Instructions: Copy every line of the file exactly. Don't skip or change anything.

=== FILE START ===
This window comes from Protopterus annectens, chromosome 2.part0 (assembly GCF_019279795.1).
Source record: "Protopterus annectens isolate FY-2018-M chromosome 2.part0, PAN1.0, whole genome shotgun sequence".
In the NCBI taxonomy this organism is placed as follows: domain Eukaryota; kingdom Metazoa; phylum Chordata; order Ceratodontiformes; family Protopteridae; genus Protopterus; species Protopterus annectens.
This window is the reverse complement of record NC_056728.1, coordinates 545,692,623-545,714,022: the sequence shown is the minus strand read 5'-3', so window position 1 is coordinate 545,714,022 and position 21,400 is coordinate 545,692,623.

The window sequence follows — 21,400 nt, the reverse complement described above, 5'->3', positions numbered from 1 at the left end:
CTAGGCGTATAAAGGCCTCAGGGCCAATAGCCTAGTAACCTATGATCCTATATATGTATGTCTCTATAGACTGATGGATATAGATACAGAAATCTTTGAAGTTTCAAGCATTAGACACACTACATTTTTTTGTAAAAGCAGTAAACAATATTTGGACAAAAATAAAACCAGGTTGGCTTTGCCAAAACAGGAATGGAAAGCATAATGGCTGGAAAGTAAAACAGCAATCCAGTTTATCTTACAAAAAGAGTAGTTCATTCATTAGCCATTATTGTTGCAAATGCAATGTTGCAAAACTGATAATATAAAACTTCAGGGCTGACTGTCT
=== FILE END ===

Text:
This window comes from Protopterus annectens, chromosome 2.part0 (assembly GCF_019279795.1).
Source record: "Protopterus annectens isolate FY-2018-M chromosome 2.part0, PAN1.0, whole genome shotgun sequence".
In the NCBI taxonomy this organism is placed as follows: domain Eukaryota; kingdom Metazoa; phylum Chordata; order Ceratodontiformes; family Protopteridae; genus Protopterus; species Protopterus annectens.
This window is the reverse complement of record NC_056728.1, coordinates 545,692,623-545,714,022: the sequence shown is the minus strand read 5'-3', so window position 1 is coordinate 545,714,022 and position 21,400 is coordinate 545,692,623.

The window sequence follows — 21,400 nt, the reverse complement described above, 5'->3', positions numbered from 1 at the left end:
CTAGGCGTATAAAGGCCTCAGGGCCAATAGCCTAGTAACCTATGATCCTATATATGTATGTCTCTATAGACTGATGGATATAGATACAGAAATCTTTGAAGTTTCAAGCATTAGACACACTACATTTTTTTGTAAAAGCAGTAAACAATATTTGGACAAAAATAAAACCAGGTTGGCTTTGCCAAAACAGGAATGGAAAGCATAATGGCTGGAAAGTAAAACAGCAATCCAGTTTATCTTACAAAAAGAGTAGTTCATTCATTAGCCATTATTGTTGCAAATGCAATGTTGCAAAACTGATAATATAAAACTTCAGGGCTGACTGTCT